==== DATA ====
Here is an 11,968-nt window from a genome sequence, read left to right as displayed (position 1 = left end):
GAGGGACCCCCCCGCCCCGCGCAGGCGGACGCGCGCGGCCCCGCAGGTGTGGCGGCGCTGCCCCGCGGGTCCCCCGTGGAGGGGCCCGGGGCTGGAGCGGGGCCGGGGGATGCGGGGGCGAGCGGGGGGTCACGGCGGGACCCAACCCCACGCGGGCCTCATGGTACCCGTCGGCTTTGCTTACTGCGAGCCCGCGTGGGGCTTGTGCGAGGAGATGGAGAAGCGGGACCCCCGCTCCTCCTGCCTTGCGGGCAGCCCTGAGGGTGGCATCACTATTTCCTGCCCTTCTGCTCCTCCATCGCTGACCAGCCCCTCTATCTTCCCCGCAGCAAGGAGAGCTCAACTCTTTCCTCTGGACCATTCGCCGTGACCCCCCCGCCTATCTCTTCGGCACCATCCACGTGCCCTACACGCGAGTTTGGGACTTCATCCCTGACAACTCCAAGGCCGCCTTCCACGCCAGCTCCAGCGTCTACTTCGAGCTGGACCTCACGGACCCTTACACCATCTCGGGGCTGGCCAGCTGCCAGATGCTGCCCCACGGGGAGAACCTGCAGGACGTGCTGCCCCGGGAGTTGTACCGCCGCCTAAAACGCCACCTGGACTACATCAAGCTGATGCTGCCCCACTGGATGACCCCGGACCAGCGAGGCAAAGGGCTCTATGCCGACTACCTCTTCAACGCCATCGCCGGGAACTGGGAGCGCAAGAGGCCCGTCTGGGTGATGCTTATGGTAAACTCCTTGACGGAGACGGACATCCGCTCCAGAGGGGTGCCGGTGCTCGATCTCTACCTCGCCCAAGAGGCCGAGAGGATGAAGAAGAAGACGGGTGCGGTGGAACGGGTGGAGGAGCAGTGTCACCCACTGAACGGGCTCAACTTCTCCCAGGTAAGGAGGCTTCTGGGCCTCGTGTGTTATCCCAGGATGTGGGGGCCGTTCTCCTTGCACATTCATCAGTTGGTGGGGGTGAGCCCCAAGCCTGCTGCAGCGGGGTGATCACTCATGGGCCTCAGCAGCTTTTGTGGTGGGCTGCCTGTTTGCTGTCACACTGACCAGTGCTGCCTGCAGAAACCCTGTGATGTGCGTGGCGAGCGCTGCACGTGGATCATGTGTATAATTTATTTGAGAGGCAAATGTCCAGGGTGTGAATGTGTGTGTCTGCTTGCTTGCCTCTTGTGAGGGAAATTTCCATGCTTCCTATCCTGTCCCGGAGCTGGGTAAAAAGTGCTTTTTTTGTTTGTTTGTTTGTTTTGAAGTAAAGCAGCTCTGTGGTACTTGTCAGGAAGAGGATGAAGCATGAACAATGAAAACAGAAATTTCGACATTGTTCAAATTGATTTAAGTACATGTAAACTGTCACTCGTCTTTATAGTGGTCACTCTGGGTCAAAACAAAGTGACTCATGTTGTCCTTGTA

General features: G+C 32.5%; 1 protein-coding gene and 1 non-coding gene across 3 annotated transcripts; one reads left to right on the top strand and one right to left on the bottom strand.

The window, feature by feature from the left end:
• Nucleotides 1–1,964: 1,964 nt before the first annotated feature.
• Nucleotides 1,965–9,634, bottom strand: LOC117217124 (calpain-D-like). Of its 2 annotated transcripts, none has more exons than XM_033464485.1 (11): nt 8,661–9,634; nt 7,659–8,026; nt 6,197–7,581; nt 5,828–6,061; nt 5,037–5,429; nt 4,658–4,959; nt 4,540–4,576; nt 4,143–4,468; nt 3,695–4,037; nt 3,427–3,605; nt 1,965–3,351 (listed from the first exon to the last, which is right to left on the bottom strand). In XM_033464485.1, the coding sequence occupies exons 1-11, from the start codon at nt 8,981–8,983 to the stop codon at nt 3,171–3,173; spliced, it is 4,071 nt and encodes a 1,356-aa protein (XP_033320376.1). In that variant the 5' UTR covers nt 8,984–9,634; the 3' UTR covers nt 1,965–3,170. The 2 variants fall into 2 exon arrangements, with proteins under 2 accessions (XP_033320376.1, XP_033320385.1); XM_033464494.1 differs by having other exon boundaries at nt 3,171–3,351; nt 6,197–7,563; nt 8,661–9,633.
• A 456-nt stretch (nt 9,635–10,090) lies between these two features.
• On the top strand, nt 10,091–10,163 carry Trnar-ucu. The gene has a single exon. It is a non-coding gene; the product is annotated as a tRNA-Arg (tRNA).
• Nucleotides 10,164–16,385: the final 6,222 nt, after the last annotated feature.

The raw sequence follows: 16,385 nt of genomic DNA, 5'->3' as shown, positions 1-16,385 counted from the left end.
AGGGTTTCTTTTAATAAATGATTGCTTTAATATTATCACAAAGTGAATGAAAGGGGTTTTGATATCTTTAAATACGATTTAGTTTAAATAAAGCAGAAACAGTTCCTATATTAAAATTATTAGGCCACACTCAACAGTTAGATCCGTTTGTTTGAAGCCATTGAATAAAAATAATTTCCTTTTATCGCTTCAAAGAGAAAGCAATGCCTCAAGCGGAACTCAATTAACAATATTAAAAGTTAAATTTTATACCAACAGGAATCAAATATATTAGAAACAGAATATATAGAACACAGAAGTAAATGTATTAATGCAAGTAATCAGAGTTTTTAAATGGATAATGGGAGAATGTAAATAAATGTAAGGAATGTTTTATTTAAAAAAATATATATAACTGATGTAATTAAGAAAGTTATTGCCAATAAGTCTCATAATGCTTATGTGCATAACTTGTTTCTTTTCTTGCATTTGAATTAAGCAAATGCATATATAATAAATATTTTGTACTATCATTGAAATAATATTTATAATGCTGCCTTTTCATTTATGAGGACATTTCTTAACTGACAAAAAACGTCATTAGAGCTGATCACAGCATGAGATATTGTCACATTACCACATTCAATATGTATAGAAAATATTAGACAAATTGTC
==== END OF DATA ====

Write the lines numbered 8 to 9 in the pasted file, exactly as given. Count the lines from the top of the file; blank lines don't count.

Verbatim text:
• On the top strand, nt 10,091–10,163 carry Trnar-ucu. The gene has a single exon. It is a non-coding gene; the product is annotated as a tRNA-Arg (tRNA).
• Nucleotides 10,164–16,385: the final 6,222 nt, after the last annotated feature.